3D printed graphene electrodes address the trade-offs between the gravimetric (weight), areal (surface area), and volumetric (total volume) capacitance of supercapacitor electrodes that were previously thought to be unavoidable. In previous uses of pure graphene aerogel, volumetric capacitance suffered due to the inherent low density of aerogels. This issue is exacerbated with 3D-printed graphene aerogel electrodes because volumetric capacitance is reduced even further due to the periodic large pores between the printed filaments.
LLNL, in collaboration with the Li group at University of California – Santa Cruz, developed a 3D-printed graphene aerogel using product number 916579 with MnO2 electrodes, that has achieved high volumetric capacitances, hundreds of times higher than pure graphene aerogel electrodes.1 The key innovation in this work is the use of 3D printing to fabricate a rationally designed structure providing a carbon scaffold to support the pseudocapacitive material. Moreover, the 3D-printed electrode has an open structure that ensures excellent coverage of functional groups on carbon surface and facilitates the ion accessibility of these surface functional groups even at high current densities and large mass loading/electrode thickness.2
Graphene-analog or 2D materials (e.g., transition metal dichalcogenides) that offer chemical inertness, catalytic activity, and low density. After a noticeable decline in the previous decade, hydrogen fuel-cell technologies are once again attracting significant interest both from the perspective of basic research and in specialized industrial applications. However, the cost and difficulty of producing sufficient quality hydrogen feedstocks remains a key challenge to fully implementing these technologies. Printable energy conversion devices utilizing 3D printable inks will enable proof-of-concept lab-scale studies and industrial R&D validation of energy storage devices. Such materials will enable 3D printing of energy-conversion devices (e.g., hydrogen evolution) and catalytic reactors (e.g., fuel upgrading).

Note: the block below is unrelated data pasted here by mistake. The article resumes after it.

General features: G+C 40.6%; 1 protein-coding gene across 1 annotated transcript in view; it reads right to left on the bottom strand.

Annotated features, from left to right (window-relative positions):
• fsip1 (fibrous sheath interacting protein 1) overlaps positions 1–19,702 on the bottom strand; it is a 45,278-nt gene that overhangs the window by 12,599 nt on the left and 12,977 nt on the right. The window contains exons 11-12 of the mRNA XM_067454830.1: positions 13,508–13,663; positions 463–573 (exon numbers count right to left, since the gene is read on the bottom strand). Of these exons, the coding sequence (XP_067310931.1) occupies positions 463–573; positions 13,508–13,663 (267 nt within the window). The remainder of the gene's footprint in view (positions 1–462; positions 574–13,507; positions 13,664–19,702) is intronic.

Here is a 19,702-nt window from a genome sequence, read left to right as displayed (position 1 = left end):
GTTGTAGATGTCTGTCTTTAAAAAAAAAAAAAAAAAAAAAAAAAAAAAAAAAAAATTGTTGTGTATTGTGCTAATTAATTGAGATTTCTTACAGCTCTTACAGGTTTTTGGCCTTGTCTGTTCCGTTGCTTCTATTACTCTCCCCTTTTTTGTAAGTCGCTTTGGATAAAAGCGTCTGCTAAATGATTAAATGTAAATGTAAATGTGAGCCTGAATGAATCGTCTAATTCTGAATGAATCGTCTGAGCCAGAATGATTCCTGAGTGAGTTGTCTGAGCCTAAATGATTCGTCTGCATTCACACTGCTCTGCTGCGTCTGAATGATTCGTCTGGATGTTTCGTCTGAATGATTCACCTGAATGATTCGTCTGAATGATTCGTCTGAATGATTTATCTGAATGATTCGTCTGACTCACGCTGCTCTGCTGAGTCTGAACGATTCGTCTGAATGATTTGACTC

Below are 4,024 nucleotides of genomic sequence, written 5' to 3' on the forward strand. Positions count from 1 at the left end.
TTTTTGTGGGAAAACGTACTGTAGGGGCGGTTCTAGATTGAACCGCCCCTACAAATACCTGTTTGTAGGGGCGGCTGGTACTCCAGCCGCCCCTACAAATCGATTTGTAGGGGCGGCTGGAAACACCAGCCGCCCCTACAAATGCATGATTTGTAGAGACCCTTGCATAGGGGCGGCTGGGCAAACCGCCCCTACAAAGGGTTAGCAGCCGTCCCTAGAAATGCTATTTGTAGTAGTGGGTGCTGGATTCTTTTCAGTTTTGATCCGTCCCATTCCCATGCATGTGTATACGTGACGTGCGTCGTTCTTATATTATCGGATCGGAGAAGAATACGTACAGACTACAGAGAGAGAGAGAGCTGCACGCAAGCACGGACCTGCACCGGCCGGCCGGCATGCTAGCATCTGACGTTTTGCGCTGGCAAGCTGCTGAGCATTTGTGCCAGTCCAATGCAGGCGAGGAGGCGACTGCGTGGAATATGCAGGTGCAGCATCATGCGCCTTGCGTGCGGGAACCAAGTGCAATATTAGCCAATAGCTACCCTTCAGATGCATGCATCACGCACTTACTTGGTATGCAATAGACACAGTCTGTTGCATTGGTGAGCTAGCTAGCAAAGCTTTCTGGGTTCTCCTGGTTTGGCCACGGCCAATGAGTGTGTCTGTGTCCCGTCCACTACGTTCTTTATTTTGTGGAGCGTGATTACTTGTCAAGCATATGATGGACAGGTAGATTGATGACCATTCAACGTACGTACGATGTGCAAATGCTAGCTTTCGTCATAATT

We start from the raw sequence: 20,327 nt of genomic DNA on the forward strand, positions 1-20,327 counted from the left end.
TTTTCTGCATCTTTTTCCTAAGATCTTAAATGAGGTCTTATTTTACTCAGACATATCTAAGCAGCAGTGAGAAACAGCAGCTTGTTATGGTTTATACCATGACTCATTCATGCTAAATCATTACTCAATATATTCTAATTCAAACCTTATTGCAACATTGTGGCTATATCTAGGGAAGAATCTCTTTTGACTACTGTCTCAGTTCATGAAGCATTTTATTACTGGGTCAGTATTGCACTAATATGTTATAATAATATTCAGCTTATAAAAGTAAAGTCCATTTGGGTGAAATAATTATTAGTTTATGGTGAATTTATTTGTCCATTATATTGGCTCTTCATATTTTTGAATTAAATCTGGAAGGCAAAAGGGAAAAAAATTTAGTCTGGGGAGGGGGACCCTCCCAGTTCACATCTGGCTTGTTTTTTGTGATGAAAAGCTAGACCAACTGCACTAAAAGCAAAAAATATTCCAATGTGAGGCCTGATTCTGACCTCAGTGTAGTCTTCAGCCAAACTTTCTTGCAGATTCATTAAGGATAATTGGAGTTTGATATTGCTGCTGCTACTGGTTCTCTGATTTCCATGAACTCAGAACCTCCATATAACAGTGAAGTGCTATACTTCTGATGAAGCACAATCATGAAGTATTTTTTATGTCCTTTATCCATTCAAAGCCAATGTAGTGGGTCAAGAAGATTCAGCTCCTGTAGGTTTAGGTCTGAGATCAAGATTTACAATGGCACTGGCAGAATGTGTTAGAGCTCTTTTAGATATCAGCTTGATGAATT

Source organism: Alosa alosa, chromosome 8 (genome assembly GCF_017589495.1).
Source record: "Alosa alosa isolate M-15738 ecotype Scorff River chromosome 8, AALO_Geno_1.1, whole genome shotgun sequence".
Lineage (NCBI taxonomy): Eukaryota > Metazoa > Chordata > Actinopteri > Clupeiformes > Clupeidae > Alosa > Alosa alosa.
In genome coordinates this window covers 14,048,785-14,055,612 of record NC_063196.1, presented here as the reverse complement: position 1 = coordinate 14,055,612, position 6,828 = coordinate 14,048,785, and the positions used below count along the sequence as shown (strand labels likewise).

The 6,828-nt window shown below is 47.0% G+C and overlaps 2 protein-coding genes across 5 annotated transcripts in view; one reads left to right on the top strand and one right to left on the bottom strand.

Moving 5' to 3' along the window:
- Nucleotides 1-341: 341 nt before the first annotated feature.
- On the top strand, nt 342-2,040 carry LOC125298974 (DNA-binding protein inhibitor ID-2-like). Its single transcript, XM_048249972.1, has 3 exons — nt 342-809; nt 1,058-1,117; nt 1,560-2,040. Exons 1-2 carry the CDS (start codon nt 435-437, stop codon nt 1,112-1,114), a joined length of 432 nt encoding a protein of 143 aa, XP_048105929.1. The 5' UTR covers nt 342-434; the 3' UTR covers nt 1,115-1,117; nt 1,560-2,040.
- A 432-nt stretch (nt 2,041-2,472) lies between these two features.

a) Filtration and Separations: Ceramic feedstock inks that survive harsh or extreme conditions, including micro-/nano-porous ceramic materials—such as yttria-stabilized zirconia (Product Number 918571). Resistance to harsh environments is important in many applications. One example is lithium-ion batteries, where capital investments limit innovation of device architectures. In these cases, product number 918571 will allow for the creation of efficiency-performance-enhancing components that can be easily incorporated into existing device structures. These feedstocks are both chemically and mechanically robust at extreme temperatures and high pH, and thus should enable significant advances in 3D printing energy storage/conversion, separations, and sensor devices. A major advantage of 3D printing lies in the flexibility to create components that can be designed for easy incorporation into existing devices.